To study the effect of severe illness on the nature of peritonitis and intra-abdominal abscesses, the microbiology and clinical course of patients operated on over a 1-year period with culture-proven intra-abdominal infections whose preoperative Acute Physiology and Chronic Health Evaluation (APACHE) II scores were ≥ 15 (predicted mortality at least 50%) were examined. Twenty-nine patients were enrolled, and overall mortality was 52 per cent, with increasing mortality correlating with higher APACHE II scores. The organism most commonly isolated from the peritoneum was Candida albicans, followed by Enterococcus species, Enterobacter species, and Staphylococcus epidermidis. An increase in the mean of the APACHE II scores on Days 3 and 7 compared to the preoperative score was associated with a 91 per cent mortality, while a decrease was associated with only a 22 per cent mortality. The authors conclude that the microbiology of intra-abdominal infections is inherently different in severely ill patients and that longitudinal clinical scoring may be more useful than a single scoring in predicting outcome. These data suggest that trials to investigate the broadening of standard perioperative antimicrobial coverage in the ill and use of longitudinal clinical scoring to direct aggressive reintervention may be warranted.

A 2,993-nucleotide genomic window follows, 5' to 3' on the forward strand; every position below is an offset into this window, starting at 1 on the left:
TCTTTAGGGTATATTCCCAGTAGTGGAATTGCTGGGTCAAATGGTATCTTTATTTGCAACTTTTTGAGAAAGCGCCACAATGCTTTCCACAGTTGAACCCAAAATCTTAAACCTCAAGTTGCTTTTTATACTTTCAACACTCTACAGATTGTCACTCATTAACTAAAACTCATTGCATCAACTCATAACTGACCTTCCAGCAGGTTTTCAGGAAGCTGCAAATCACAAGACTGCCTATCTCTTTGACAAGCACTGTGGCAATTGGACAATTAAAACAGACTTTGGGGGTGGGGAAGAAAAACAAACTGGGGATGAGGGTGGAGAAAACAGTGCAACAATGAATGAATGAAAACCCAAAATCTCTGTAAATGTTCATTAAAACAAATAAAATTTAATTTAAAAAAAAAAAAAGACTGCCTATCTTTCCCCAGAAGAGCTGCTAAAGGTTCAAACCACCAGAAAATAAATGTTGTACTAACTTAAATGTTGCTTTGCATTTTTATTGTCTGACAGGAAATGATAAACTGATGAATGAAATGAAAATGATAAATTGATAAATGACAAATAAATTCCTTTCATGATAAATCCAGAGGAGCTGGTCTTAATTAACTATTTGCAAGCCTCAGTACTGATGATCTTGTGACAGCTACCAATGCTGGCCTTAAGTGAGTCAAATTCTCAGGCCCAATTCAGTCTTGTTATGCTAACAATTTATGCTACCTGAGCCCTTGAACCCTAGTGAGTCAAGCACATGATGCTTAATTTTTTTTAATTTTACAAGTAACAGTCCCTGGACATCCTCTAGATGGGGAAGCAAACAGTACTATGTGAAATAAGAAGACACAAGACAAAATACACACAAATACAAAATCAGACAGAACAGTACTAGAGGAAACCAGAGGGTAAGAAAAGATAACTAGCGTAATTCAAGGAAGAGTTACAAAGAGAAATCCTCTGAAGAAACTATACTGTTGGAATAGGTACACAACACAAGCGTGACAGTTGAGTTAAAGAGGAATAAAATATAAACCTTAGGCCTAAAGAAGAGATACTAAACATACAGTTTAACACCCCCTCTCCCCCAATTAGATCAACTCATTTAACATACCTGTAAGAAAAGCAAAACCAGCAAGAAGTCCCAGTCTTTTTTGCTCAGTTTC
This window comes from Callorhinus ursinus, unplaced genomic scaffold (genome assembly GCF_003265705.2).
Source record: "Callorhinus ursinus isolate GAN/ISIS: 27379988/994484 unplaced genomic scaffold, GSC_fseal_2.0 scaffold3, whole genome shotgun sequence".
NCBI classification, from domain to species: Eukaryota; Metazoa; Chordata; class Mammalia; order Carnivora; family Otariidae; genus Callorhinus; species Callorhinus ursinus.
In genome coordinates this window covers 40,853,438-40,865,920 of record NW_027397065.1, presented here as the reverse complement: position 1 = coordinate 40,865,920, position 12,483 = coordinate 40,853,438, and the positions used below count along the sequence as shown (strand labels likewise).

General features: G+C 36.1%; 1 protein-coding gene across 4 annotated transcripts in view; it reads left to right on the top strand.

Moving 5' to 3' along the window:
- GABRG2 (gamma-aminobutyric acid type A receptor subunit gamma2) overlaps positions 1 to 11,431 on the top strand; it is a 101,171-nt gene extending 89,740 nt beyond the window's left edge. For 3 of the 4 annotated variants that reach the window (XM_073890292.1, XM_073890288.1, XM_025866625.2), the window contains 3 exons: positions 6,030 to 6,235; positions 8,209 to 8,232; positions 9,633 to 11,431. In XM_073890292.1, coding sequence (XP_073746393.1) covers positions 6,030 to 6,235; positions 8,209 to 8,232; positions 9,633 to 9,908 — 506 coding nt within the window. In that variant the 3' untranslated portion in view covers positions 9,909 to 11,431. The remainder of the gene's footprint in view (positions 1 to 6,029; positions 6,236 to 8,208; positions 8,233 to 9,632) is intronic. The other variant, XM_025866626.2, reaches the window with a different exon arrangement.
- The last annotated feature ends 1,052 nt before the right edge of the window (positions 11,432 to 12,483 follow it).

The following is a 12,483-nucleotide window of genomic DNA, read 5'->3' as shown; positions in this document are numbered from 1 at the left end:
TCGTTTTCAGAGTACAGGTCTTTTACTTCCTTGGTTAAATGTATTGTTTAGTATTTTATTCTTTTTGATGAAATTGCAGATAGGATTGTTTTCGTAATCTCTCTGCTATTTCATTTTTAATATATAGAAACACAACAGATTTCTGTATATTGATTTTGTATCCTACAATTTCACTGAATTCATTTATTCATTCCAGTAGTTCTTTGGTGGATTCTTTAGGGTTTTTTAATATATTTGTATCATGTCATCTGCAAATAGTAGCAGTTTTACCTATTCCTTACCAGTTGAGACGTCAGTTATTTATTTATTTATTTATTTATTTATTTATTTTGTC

|Original language||English (US)|
|Number of pages||6|
|State||Published - Mar 4 1992|